Sunderland have said they would have sacked Adam Johnson immediately had they known that he would change his pleas to guilty on two counts of child sex offences.
The club, who terminated his contract after he pleaded guilty, issued a statement in which they denied in the "strongest possible terms" being aware that he would do so.
The 28-year-old initially refuted all claims against him before altering two pleas, on claims of sexual activity and grooming a 15-year-old girl, to guilty on the first day of his trail. He denied two more serious counts of sexual activity with a child.
On Wednesday, Johnson was found guilty of one charge of sexual activity with a child by a jury at Bradford Crown Court and not guilty on a second charge.
Sunderland's statement said: "The club did not give evidence either for the prosecution or the defence in this case.
"It was therefore not present in court when it is understood that a suggestion was made that the club knew all along that Mr Johnson was intending to change his plea just before trial to enable him to continue to play football for the club, and that the club may also have been involved in tactical discussions about the plea.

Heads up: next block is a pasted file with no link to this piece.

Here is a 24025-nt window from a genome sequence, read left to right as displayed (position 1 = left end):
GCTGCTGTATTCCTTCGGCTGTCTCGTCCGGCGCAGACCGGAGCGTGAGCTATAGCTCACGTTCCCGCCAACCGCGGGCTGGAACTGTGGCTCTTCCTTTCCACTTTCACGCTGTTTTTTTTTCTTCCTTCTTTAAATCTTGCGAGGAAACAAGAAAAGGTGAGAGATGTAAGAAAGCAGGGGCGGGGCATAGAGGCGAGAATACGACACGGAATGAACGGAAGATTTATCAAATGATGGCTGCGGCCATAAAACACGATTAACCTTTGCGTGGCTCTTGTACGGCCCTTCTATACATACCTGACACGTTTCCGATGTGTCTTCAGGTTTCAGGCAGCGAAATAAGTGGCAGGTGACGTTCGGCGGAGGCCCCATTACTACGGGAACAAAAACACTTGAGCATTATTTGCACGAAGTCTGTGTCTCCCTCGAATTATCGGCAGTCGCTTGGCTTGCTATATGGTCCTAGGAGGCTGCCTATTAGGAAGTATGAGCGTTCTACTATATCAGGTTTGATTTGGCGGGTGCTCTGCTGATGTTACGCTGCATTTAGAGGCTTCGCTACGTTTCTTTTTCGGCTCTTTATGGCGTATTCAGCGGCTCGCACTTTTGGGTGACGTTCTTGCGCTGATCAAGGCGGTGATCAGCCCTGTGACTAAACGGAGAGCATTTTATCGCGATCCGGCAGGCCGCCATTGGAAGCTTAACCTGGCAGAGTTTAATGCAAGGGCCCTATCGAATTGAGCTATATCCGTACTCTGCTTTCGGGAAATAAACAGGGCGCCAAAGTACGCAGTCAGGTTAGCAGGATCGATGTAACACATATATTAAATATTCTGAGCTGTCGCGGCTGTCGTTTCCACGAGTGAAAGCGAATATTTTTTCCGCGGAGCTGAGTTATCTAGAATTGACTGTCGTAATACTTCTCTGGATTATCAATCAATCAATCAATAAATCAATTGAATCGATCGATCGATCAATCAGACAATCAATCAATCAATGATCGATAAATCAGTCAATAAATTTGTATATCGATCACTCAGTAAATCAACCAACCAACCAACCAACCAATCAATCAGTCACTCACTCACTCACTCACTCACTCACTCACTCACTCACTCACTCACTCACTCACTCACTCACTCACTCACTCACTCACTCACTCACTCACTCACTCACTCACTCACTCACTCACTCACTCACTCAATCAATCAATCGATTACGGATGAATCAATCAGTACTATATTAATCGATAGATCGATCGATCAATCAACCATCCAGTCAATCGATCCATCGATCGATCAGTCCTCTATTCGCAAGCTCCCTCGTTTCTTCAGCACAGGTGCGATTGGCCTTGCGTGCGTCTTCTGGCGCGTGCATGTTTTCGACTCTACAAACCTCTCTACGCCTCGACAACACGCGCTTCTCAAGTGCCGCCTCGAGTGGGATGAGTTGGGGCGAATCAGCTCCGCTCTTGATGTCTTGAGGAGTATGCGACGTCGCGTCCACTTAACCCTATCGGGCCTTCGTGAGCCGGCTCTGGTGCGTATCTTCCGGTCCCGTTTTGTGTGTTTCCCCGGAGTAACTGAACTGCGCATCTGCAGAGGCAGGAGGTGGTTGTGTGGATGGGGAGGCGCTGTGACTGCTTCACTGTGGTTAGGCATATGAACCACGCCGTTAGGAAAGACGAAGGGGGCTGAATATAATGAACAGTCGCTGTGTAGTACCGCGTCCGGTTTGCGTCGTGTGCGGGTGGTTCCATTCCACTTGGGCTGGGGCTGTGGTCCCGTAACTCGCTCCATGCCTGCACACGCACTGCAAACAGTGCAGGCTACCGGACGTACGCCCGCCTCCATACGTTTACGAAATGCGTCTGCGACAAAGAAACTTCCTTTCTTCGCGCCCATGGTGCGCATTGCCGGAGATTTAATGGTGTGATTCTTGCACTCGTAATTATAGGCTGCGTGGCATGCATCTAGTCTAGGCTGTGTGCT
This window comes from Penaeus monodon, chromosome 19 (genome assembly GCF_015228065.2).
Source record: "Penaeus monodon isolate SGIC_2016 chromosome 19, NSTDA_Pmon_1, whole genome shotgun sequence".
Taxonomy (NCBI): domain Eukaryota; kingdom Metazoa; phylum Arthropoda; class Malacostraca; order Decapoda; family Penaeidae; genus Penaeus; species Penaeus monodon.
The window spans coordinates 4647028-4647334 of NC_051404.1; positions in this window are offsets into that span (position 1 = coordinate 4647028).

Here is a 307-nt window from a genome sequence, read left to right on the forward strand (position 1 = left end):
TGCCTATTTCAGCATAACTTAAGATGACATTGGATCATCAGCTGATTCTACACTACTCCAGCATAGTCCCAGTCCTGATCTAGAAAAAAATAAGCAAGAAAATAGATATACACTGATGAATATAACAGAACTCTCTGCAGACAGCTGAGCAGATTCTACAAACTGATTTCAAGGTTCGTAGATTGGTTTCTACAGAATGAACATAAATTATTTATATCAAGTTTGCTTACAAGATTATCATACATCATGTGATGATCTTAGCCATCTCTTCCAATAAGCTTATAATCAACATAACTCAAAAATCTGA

"This is utterly without foundation and is refuted in the strongest possible terms. The club never placed any pressure or demands on Mr Johnson to play football during this process.
"Mr. Johnson has admitted in evidence that he changed his plea on legal advice. The club only became aware of the change of plea, in relation to two of the four counts on the indictment, on the first day of the trial, after hearing it reported through the media.
"The club was not advised in advance that Mr. Johnson would plead guilty to any offence. Had the club known that Mr. Johnson intended to plead guilty to any of these charges, then his employment would have been terminated immediately.
The statement said that "upon learning of the guilty plea... the club acted quickly and decisively in terminating Adam Johnson's contract without notice."
Sunderland sacked Johnson on Feb. 11, shortly after his guilty plea on the two charges had been entered.